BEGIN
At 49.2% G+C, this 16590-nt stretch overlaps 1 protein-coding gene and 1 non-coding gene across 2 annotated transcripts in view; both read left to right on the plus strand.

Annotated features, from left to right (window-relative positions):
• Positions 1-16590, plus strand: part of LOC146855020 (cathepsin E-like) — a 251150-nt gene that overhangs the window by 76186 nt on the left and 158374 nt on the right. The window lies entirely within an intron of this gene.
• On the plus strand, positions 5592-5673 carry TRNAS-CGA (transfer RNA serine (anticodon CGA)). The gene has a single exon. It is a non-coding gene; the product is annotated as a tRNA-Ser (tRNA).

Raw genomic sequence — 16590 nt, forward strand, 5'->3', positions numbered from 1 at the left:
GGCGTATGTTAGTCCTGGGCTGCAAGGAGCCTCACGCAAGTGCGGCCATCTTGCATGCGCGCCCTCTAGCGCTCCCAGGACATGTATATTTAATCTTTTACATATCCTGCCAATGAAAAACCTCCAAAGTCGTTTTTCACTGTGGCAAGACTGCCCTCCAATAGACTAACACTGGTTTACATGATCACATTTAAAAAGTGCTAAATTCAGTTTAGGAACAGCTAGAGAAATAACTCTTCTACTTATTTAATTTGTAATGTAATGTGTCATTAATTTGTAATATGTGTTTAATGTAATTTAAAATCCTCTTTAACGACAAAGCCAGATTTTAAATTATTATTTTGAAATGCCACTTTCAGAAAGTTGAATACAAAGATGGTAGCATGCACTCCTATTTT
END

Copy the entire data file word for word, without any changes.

At 49.2% G+C, this 16590-nt stretch overlaps 1 protein-coding gene and 1 non-coding gene across 2 annotated transcripts in view; both read left to right on the plus strand.

Annotated features, from left to right (window-relative positions):
• Positions 1-16590, plus strand: part of LOC146855020 (cathepsin E-like) — a 251150-nt gene that overhangs the window by 76186 nt on the left and 158374 nt on the right. The window lies entirely within an intron of this gene.
• On the plus strand, positions 5592-5673 carry TRNAS-CGA (transfer RNA serine (anticodon CGA)). The gene has a single exon. It is a non-coding gene; the product is annotated as a tRNA-Ser (tRNA).

Raw genomic sequence — 16590 nt, forward strand, 5'->3', positions numbered from 1 at the left:
GGCGTATGTTAGTCCTGGGCTGCAAGGAGCCTCACGCAAGTGCGGCCATCTTGCATGCGCGCCCTCTAGCGCTCCCAGGACATGTATATTTAATCTTTTACATATCCTGCCAATGAAAAACCTCCAAAGTCGTTTTTCACTGTGGCAAGACTGCCCTCCAATAGACTAACACTGGTTTACATGATCACATTTAAAAAGTGCTAAATTCAGTTTAGGAACAGCTAGAGAAATAACTCTTCTACTTATTTAATTTGTAATGTAATGTGTCATTAATTTGTAATATGTGTTTAATGTAATTTAAAATCCTCTTTAACGACAAAGCCAGATTTTAAATTATTATTTTGAAATGCCACTTTCAGAAAGTTGAATACAAAGATGGTAGCATGCACTCCTATTTT